Even Justin Bieber struggles with work-life balance.

The “Sorry” singer apologized to fans in a lengthy Instagram post for abruptly canceling his “Purpose” World Tour last week detailing that he needed some time off to take care of himself so he could be “sustainable.”

“I want my career to be sustainable, but I also want my mind heart and soul to be sustainable,” he wrote.

“So that I can be the man I want to be, the husband I eventually want to be and the father I want to be.”

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And experts say it was probably a good idea he did.

“The way he’s painted in the media makes it sound like he’s partying, staying up late, and probably doesn’t have a structure around his life in order to make sure he’s doing things to keep a certain energy base,” New York based career counselor and life coach John Kalinowski tells Moneyish.

A recent report from Deloitte found that Millennials are placing their personal values and interests ahead of work, and in this instance, Bieber, 23, seems to be doing the same.

And it could pay off for his career in the long run. People who balance a 60 hour work week with hobbies and self-care are typically more productive and emotionally engaged. They are also less likely to burn out.

It’s working for the world’s busiest billionaires who take time to decompress. Oprah Winfrey is known for practicing Transcendental Meditation — a technique for relieving stress and anxiety — twice a day for 20 minutes. Billionaire investor Warren Buffett lets off some steam by playing bridge and his signature ukulele and Virgin founder Richard Branson loves to kite surf.

Sure, we all feel like we don’t have enough time to manage work life with leisure and wellbeing, but Kalinowski says working on one new habit a little bit each day is key.

“We don’t give ourselves enough time to create a habit. If you haven’t done it in three months at least it’s not a habit. It can take months, even years,” he says.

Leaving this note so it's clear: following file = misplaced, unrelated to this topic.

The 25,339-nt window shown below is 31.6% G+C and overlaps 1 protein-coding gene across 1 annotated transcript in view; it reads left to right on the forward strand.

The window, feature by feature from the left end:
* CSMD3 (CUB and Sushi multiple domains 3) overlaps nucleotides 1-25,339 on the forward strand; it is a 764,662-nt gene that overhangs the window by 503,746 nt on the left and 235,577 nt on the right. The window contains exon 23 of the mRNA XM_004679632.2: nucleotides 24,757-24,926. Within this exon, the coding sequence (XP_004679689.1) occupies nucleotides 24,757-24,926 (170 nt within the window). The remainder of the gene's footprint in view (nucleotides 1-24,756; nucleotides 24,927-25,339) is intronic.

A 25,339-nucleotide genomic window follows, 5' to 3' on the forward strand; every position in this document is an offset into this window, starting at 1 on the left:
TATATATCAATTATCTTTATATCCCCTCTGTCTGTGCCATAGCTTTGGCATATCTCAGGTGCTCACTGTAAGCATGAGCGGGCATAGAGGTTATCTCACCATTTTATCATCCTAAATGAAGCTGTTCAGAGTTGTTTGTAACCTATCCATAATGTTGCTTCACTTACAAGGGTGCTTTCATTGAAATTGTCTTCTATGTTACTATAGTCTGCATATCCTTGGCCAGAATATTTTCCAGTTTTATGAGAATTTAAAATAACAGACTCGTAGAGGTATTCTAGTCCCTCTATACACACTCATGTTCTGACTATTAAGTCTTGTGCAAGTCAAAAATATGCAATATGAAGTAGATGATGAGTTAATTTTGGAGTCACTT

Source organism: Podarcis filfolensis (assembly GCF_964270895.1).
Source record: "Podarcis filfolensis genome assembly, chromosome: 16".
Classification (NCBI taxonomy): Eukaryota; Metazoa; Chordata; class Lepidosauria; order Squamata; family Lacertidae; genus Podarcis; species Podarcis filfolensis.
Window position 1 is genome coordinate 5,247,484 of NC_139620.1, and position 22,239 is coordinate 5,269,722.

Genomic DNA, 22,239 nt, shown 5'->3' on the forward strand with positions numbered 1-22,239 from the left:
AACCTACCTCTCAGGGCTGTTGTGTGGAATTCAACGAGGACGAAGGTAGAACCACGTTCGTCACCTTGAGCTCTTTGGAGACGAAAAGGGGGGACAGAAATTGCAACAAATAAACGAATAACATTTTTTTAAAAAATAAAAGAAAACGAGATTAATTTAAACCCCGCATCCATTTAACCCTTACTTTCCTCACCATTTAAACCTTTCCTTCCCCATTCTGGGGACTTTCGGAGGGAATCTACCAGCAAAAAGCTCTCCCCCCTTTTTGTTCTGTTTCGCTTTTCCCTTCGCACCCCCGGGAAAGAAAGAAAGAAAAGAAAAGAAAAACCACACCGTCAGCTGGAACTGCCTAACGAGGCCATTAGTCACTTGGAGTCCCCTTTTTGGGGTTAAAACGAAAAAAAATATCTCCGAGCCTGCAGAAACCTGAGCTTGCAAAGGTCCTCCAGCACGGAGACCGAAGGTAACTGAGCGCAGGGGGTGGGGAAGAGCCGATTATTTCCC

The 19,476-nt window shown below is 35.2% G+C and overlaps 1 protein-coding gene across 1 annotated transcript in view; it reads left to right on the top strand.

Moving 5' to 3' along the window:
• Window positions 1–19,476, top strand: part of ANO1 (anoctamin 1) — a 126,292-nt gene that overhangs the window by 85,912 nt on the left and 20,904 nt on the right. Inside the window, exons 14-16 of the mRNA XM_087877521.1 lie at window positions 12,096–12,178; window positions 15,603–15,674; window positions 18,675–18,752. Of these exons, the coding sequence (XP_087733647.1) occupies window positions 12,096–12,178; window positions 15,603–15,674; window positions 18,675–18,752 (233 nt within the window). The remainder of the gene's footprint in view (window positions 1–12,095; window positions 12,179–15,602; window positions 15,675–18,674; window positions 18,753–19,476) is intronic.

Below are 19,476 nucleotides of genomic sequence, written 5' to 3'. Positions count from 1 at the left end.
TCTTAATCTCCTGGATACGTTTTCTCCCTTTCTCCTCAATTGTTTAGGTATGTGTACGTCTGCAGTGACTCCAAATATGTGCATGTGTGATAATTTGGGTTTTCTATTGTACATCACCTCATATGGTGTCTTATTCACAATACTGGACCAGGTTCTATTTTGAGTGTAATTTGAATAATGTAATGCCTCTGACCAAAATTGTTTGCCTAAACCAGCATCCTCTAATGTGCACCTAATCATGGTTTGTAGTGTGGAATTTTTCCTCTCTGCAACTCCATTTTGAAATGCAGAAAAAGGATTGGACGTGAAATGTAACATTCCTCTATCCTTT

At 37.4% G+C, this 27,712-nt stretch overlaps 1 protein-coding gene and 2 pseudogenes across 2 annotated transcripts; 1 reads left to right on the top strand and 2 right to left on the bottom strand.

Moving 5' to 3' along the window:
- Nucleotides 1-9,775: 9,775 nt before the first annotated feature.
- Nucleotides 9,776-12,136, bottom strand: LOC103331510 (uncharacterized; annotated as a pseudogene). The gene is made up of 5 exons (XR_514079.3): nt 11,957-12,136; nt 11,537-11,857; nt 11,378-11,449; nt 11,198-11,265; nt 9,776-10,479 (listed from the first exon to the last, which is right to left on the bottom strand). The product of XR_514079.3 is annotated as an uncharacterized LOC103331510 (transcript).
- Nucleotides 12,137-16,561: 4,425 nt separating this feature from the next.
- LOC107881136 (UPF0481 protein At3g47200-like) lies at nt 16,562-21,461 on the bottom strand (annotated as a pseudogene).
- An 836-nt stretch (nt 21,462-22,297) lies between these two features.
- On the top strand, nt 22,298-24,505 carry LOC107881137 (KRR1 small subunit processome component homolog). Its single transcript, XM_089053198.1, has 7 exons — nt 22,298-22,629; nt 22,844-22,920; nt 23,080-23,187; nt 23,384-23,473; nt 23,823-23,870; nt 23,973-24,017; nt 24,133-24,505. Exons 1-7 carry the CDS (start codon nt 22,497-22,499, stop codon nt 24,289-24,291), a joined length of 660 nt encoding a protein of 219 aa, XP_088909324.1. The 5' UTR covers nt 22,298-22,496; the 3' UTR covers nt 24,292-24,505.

“A habit can be built in small increments. If you want to wake up 30-minutes earlier, start by setting your alarm five minutes earlier, then 10 and work your way up to the goal,” he suggests.

When it comes to the workplace and maintaining a “sustainable career,” the Harvard Business Review says it’s important to start writing down all the ways you add value to your company, employer or your own business. List everything you accomplished at the end of the week, including feedback you received from your boss. This will help you become more self aware. Then you can align your accomplishments with your career goals and discuss them with your boss regularly. And keeping up with developing trends in your industry will help you evolve with it.

It’s also important to know your limits, like Bieber.

“Pull out a calendar and be realistic with yourself by asking, ‘I have this deadline or this thing I want to do. What do I need to do to prepare for it?’ What is reasonable? What’s achievable?” says Kalinowski.

Finding work that suits your preferred lifestyle is also important. Many millennials Bieber’s age are on hunt for career opportunities that offer employees more freedom and flexibility, like working from home, Forbes notes.

“We’re in an age where people are changing careers or having three or four jobs over the course of their lives, changing industries is becoming more and more common,” says Kalinowski.

“A sustainable career is about knowing yourself, figuring out your values and what’s important to make sure you’re in a career that aligns with who you are.”